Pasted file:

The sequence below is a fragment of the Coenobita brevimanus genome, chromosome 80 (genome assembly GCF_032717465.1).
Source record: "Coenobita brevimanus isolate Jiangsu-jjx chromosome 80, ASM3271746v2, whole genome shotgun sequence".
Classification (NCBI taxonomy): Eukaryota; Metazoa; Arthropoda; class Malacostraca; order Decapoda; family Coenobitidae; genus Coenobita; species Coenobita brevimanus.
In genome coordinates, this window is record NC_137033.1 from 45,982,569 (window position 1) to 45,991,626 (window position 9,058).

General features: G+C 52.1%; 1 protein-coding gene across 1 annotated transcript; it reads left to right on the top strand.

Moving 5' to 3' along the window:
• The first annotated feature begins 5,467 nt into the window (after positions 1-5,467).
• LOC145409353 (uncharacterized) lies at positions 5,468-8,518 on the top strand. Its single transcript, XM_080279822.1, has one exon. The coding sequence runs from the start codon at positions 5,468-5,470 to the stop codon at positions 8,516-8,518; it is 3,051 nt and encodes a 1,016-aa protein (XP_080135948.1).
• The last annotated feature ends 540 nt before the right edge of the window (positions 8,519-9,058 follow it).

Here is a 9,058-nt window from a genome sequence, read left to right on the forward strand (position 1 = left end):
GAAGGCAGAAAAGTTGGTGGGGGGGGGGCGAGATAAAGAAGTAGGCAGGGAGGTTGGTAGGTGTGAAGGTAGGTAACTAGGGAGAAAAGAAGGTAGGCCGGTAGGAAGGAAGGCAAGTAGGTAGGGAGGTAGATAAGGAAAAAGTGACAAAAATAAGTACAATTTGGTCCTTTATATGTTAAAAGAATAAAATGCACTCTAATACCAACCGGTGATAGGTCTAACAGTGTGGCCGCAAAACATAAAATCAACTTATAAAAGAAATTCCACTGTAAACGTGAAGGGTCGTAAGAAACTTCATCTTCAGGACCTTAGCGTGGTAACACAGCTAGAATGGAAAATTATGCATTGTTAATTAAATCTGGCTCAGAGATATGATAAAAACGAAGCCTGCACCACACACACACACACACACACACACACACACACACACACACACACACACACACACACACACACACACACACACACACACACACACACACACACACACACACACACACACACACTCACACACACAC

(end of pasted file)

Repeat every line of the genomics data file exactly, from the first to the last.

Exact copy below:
The sequence below is a fragment of the Coenobita brevimanus genome, chromosome 80 (genome assembly GCF_032717465.1).
Source record: "Coenobita brevimanus isolate Jiangsu-jjx chromosome 80, ASM3271746v2, whole genome shotgun sequence".
Classification (NCBI taxonomy): Eukaryota; Metazoa; Arthropoda; class Malacostraca; order Decapoda; family Coenobitidae; genus Coenobita; species Coenobita brevimanus.
In genome coordinates, this window is record NC_137033.1 from 45,982,569 (window position 1) to 45,991,626 (window position 9,058).

General features: G+C 52.1%; 1 protein-coding gene across 1 annotated transcript; it reads left to right on the top strand.

Moving 5' to 3' along the window:
• The first annotated feature begins 5,467 nt into the window (after positions 1-5,467).
• LOC145409353 (uncharacterized) lies at positions 5,468-8,518 on the top strand. Its single transcript, XM_080279822.1, has one exon. The coding sequence runs from the start codon at positions 5,468-5,470 to the stop codon at positions 8,516-8,518; it is 3,051 nt and encodes a 1,016-aa protein (XP_080135948.1).
• The last annotated feature ends 540 nt before the right edge of the window (positions 8,519-9,058 follow it).

Here is a 9,058-nt window from a genome sequence, read left to right on the forward strand (position 1 = left end):
GAAGGCAGAAAAGTTGGTGGGGGGGGGGCGAGATAAAGAAGTAGGCAGGGAGGTTGGTAGGTGTGAAGGTAGGTAACTAGGGAGAAAAGAAGGTAGGCCGGTAGGAAGGAAGGCAAGTAGGTAGGGAGGTAGATAAGGAAAAAGTGACAAAAATAAGTACAATTTGGTCCTTTATATGTTAAAAGAATAAAATGCACTCTAATACCAACCGGTGATAGGTCTAACAGTGTGGCCGCAAAACATAAAATCAACTTATAAAAGAAATTCCACTGTAAACGTGAAGGGTCGTAAGAAACTTCATCTTCAGGACCTTAGCGTGGTAACACAGCTAGAATGGAAAATTATGCATTGTTAATTAAATCTGGCTCAGAGATATGATAAAAACGAAGCCTGCACCACACACACACACACACACACACACACACACACACACACACACACACACACACACACACACACACACACACACACACACACACACACACACACACACACACACACACACACACTCACACACACAC